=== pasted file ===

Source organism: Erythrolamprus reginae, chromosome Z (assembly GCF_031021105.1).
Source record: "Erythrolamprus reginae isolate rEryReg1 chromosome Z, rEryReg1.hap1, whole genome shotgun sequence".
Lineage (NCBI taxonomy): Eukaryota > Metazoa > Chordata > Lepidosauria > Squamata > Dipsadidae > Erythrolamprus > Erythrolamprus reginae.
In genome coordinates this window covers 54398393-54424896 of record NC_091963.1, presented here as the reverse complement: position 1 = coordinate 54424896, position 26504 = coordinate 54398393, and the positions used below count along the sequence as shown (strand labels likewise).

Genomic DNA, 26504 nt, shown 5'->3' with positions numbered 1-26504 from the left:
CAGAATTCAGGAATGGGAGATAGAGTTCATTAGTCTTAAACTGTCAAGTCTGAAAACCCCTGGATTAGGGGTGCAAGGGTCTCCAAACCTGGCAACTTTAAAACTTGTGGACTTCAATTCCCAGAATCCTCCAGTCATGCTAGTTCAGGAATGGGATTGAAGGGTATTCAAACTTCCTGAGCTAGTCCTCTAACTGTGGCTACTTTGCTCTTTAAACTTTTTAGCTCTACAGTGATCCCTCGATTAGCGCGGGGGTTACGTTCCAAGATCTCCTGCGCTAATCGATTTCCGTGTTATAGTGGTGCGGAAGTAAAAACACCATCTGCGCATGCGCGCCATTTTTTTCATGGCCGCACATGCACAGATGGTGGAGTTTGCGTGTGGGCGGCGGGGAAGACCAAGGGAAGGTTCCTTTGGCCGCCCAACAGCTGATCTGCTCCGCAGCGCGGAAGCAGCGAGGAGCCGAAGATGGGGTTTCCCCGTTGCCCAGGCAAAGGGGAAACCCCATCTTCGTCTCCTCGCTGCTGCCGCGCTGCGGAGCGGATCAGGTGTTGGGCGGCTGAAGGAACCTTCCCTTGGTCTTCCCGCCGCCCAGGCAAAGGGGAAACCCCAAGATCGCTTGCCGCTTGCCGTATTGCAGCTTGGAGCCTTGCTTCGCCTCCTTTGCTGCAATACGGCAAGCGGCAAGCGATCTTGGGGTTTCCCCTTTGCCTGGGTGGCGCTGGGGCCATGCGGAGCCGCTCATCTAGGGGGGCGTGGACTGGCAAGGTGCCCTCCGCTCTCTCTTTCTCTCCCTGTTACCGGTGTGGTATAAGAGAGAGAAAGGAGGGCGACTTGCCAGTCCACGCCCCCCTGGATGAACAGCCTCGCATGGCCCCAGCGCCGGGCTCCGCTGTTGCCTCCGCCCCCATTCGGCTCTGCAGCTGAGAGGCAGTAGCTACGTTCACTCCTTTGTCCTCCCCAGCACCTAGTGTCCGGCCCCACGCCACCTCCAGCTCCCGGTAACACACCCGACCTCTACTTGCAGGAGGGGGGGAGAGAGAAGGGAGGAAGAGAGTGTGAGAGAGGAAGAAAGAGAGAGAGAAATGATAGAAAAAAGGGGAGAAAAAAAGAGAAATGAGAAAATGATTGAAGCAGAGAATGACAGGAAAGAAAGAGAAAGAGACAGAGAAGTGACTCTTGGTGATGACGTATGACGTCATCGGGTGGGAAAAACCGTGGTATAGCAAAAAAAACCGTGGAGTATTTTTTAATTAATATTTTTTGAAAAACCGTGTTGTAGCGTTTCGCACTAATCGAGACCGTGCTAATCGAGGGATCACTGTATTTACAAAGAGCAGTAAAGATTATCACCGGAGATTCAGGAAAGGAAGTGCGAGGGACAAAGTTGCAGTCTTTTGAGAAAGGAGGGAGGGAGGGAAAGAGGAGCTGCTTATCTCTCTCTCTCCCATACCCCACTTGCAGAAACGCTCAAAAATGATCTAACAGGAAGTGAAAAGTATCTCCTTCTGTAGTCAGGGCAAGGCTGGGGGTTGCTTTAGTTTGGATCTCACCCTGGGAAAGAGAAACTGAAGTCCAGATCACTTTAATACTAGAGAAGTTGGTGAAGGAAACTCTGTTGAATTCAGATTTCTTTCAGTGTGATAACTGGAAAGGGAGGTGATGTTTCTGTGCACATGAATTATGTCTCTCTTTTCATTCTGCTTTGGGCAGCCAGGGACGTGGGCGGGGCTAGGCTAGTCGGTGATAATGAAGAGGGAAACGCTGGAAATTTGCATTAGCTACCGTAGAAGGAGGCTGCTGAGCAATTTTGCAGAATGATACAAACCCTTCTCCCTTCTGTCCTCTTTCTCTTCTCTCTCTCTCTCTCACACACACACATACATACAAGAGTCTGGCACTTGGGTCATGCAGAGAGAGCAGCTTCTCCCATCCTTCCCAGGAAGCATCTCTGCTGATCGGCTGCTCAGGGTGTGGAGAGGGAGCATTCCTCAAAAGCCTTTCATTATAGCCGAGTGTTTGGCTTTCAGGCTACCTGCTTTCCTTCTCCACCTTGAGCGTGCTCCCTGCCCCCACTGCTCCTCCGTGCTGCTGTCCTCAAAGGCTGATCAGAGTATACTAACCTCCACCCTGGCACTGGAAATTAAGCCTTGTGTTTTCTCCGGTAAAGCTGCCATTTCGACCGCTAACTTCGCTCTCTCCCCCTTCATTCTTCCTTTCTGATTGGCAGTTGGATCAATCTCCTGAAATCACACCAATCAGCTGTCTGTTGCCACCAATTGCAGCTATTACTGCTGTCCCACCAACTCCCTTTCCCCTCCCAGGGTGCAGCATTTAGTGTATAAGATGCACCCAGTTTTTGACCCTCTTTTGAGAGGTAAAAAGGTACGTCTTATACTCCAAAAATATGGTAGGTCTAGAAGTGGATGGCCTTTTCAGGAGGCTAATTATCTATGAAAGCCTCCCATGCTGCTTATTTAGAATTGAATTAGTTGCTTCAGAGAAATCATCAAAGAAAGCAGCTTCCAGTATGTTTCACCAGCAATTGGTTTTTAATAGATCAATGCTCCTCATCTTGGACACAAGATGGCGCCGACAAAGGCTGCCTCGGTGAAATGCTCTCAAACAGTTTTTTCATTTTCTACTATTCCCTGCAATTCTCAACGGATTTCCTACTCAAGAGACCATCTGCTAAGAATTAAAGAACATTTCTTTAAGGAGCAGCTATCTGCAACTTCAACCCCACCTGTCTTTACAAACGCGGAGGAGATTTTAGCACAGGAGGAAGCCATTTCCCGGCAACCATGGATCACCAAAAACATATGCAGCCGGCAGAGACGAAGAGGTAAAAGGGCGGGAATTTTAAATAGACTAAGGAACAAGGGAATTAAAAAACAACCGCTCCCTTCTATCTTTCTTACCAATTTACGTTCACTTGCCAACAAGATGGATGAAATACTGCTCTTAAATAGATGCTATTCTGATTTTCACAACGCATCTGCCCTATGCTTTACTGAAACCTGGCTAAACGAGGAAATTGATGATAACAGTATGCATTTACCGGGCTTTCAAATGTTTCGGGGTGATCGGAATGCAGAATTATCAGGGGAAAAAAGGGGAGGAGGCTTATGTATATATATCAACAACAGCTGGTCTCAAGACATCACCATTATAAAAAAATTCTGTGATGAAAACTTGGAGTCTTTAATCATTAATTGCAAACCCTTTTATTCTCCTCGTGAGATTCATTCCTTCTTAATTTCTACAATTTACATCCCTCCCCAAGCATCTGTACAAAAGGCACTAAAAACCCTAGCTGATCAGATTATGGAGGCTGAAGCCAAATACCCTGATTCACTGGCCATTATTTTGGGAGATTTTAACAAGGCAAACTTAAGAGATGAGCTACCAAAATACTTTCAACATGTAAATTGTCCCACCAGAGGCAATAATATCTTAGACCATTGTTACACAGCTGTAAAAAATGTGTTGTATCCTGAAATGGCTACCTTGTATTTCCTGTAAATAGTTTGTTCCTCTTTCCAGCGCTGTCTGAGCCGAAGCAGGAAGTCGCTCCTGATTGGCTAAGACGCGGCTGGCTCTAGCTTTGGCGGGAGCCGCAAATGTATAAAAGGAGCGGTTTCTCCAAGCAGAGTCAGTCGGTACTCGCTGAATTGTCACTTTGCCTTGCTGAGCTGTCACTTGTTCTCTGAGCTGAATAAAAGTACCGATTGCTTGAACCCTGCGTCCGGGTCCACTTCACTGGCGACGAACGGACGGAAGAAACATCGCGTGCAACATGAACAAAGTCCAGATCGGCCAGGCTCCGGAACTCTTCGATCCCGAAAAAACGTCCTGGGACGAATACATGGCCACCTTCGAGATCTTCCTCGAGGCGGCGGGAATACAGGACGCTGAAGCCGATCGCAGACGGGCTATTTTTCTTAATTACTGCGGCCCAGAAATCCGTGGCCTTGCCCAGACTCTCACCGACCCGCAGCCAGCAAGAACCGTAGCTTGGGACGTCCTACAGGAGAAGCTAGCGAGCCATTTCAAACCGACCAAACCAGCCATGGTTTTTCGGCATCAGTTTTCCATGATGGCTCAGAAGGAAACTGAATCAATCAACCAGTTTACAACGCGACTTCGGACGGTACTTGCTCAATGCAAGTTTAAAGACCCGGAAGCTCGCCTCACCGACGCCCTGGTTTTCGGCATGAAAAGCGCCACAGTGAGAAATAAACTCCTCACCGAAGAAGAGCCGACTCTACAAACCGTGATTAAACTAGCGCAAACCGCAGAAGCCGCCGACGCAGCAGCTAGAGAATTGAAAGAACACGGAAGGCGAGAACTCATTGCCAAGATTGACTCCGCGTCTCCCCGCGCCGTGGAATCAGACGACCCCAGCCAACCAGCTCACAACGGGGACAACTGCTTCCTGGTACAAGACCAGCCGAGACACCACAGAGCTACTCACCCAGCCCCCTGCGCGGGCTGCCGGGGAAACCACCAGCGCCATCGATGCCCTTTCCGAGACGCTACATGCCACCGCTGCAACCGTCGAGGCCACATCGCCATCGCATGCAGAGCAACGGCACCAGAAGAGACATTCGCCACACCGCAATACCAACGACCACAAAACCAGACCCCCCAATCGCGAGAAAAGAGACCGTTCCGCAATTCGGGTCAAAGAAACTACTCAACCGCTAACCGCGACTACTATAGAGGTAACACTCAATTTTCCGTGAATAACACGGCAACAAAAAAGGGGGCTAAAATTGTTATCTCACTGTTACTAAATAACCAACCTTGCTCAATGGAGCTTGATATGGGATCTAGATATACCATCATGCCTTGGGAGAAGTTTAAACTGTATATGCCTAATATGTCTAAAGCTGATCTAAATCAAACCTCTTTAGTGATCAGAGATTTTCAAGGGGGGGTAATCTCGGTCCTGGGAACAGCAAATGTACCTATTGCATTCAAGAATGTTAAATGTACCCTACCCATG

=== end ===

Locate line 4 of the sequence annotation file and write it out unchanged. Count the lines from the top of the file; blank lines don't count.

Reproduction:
In genome coordinates this window covers 54398393-54424896 of record NC_091963.1, presented here as the reverse complement: position 1 = coordinate 54424896, position 26504 = coordinate 54398393, and the positions used below count along the sequence as shown (strand labels likewise).